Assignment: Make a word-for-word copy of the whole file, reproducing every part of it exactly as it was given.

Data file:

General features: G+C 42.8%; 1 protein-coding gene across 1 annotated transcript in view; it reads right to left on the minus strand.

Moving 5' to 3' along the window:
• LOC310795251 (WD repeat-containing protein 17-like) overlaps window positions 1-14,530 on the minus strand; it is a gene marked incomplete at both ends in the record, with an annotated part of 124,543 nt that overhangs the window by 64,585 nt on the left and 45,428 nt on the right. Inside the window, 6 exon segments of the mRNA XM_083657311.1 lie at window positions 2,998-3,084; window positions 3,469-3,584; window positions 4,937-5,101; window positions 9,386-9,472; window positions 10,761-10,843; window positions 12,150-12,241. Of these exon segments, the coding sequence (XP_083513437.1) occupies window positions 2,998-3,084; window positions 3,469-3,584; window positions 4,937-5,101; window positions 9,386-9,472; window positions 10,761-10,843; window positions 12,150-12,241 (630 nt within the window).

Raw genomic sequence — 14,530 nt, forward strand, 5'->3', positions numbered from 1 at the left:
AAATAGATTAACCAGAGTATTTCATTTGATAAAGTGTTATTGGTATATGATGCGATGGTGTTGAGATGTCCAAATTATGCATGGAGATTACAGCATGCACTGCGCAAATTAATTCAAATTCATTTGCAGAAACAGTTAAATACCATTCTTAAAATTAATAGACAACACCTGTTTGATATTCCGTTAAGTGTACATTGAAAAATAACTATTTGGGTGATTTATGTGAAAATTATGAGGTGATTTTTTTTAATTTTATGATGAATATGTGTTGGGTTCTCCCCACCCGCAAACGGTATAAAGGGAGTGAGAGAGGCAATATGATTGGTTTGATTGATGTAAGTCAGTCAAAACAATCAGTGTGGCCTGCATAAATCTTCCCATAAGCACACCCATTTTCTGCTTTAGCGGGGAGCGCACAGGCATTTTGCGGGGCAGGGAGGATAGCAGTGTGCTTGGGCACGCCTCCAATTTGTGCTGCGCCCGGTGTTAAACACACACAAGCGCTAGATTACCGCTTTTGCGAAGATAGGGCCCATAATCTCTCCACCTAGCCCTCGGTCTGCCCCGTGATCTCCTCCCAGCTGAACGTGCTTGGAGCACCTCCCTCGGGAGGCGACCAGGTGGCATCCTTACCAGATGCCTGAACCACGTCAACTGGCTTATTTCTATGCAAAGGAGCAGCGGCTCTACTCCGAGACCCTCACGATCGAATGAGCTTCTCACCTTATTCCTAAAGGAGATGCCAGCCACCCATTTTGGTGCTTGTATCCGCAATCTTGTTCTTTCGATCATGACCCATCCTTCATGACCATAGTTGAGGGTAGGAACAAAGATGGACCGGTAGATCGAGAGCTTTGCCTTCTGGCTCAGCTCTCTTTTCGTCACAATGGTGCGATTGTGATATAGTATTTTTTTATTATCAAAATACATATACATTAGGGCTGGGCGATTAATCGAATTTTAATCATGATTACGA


General features: G+C 42.8%; 1 protein-coding gene across 1 annotated transcript in view; it reads right to left on the minus strand.

Moving 5' to 3' along the window:
• LOC310795251 (WD repeat-containing protein 17-like) overlaps window positions 1-14,530 on the minus strand; it is a gene marked incomplete at both ends in the record, with an annotated part of 124,543 nt that overhangs the window by 64,585 nt on the left and 45,428 nt on the right. Inside the window, 6 exon segments of the mRNA XM_083657311.1 lie at window positions 2,998-3,084; window positions 3,469-3,584; window positions 4,937-5,101; window positions 9,386-9,472; window positions 10,761-10,843; window positions 12,150-12,241. Of these exon segments, the coding sequence (XP_083513437.1) occupies window positions 2,998-3,084; window positions 3,469-3,584; window positions 4,937-5,101; window positions 9,386-9,472; window positions 10,761-10,843; window positions 12,150-12,241 (630 nt within the window).

Raw genomic sequence — 14,530 nt, forward strand, 5'->3', positions numbered from 1 at the left:
AAATAGATTAACCAGAGTATTTCATTTGATAAAGTGTTATTGGTATATGATGCGATGGTGTTGAGATGTCCAAATTATGCATGGAGATTACAGCATGCACTGCGCAAATTAATTCAAATTCATTTGCAGAAACAGTTAAATACCATTCTTAAAATTAATAGACAACACCTGTTTGATATTCCGTTAAGTGTACATTGAAAAATAACTATTTGGGTGATTTATGTGAAAATTATGAGGTGATTTTTTTTAATTTTATGATGAATATGTGTTGGGTTCTCCCCACCCGCAAACGGTATAAAGGGAGTGAGAGAGGCAATATGATTGGTTTGATTGATGTAAGTCAGTCAAAACAATCAGTGTGGCCTGCATAAATCTTCCCATAAGCACACCCATTTTCTGCTTTAGCGGGGAGCGCACAGGCATTTTGCGGGGCAGGGAGGATAGCAGTGTGCTTGGGCACGCCTCCAATTTGTGCTGCGCCCGGTGTTAAACACACACAAGCGCTAGATTACCGCTTTTGCGAAGATAGGGCCCATAATCTCTCCACCTAGCCCTCGGTCTGCCCCGTGATCTCCTCCCAGCTGAACGTGCTTGGAGCACCTCCCTCGGGAGGCGACCAGGTGGCATCCTTACCAGATGCCTGAACCACGTCAACTGGCTTATTTCTATGCAAAGGAGCAGCGGCTCTACTCCGAGACCCTCACGATCGAATGAGCTTCTCACCTTATTCCTAAAGGAGATGCCAGCCACCCATTTTGGTGCTTGTATCCGCAATCTTGTTCTTTCGATCATGACCCATCCTTCATGACCATAGTTGAGGGTAGGAACAAAGATGGACCGGTAGATCGAGAGCTTTGCCTTCTGGCTCAGCTCTCTTTTCGTCACAATGGTGCGATTGTGATATAGTATTTTTTTATTATCAAAATACATATACATTAGGGCTGGGCGATTAATCGAATTTTAATCATGATTACGA